I am a seasoned snow runner, having had the good fortune to grow up in Wisconsin. I was visiting my family there when the Boxing Day blizzard hit the Northeast this year -- scheduled to return to Brooklyn on 12/26... rescheduled to 12/30. We had about 3 feet of snow on the ground in southwest Wisconsin and everything was functioning business-as-usual. So, ironically, I was not snowed IN Wisconsin, but I was snowed OUT of New York.
I took the extra time on the farm to put in some snow mileage, not only in my running shoes, but also on snow shoes and cross-country skis. In high school this was how I trained from the end of cross country season in the fall to the start of track season in the spring. I could count on a heavy covering of snow on the ground continuously from November to April. It's what I miss most about the place.
Every year I start dreading the winter as soon as the leaves start falling. You'll see me running in denial, I mean shorts, until the temperatures are well down into the 30s. But every year, winter running wins me over. This year has been no exception. When I make it out the door in my heavy layers, I revel in the surrounding silence amplifying the crunch of my shoes in cold, crisp snow and the sounds of my breathing; deep breaths of cold air that render the shape and volume of my lungs inside my chest. The heavily edited palette of the world makes the mundane magical; the sky is never more blue that when everything below it is coated in a diamond dusting of pure white snow.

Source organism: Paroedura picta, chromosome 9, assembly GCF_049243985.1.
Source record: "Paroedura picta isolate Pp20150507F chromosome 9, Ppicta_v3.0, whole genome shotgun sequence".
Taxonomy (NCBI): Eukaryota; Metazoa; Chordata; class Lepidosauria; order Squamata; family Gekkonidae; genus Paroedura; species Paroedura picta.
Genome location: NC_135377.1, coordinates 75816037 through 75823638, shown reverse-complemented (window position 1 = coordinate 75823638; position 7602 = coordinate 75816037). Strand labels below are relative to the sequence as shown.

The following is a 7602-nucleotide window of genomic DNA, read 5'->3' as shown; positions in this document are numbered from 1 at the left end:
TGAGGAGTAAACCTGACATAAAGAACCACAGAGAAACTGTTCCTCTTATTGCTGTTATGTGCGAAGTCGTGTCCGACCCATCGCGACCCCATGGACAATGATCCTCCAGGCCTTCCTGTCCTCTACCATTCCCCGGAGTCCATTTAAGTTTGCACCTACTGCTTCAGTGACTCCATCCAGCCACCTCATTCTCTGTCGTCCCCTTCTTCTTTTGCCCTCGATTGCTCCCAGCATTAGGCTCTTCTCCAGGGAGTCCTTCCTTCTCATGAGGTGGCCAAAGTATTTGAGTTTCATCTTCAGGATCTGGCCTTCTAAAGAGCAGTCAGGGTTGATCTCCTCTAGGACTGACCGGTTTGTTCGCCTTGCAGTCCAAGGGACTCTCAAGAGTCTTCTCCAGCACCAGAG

This is no spring crush. My love of running endures through seasons and conditions when it holds no obvious appeal. I feel joy even as my eyelashes frost up and my fingers and toes get so cold they start to feel warm again. Let the fair-weather fitness enthusiasts, the gym rats and the couch potatoes say that runners are crazy. I suppose they're right. By Jennifer Bolstad
"A Magical Ending " It began as a dinner date at a Mexican restaurant called El Charro in Greenwich Village. It was snowing heavily that Friday winter eve in 1978, but my date and I decided the snowfall would add to the romantic mood. By the time I dropped her off in Brooklyn Heights the snow was tapering off; it had left a good four to six inches on the ground , it was well past midnight, and waiting for the infrequent bus or train back to Park Slope seemed a dubious option. So having finished the 1977 NYC Marathon, and in training for the Winter Series I decided to run back home. The streets were silent. The snow, slowly whirling down,reflected in the street lights made me think of the movie Dr. Zhivago, I began to hear the theme from the movie keeping time to my every footfall as I headed down Pacific Street towards Fourth Avenue. The silence was beautiful; my imagination saw covered tree branches as all sorts of forest creatures. The stillness was only broken by the sounds of my footfalls. The whole world was wrapped in a deep Winter's sleep. As I ran up the hill on Union street, approaching my destination I was gratified for the opportunity to finish off a wonderful evening with such a peaceful run through such pristine surroundings, but saddened that as I shook off the snow from my shoes and clothes it had come to an end. By Paul/Soave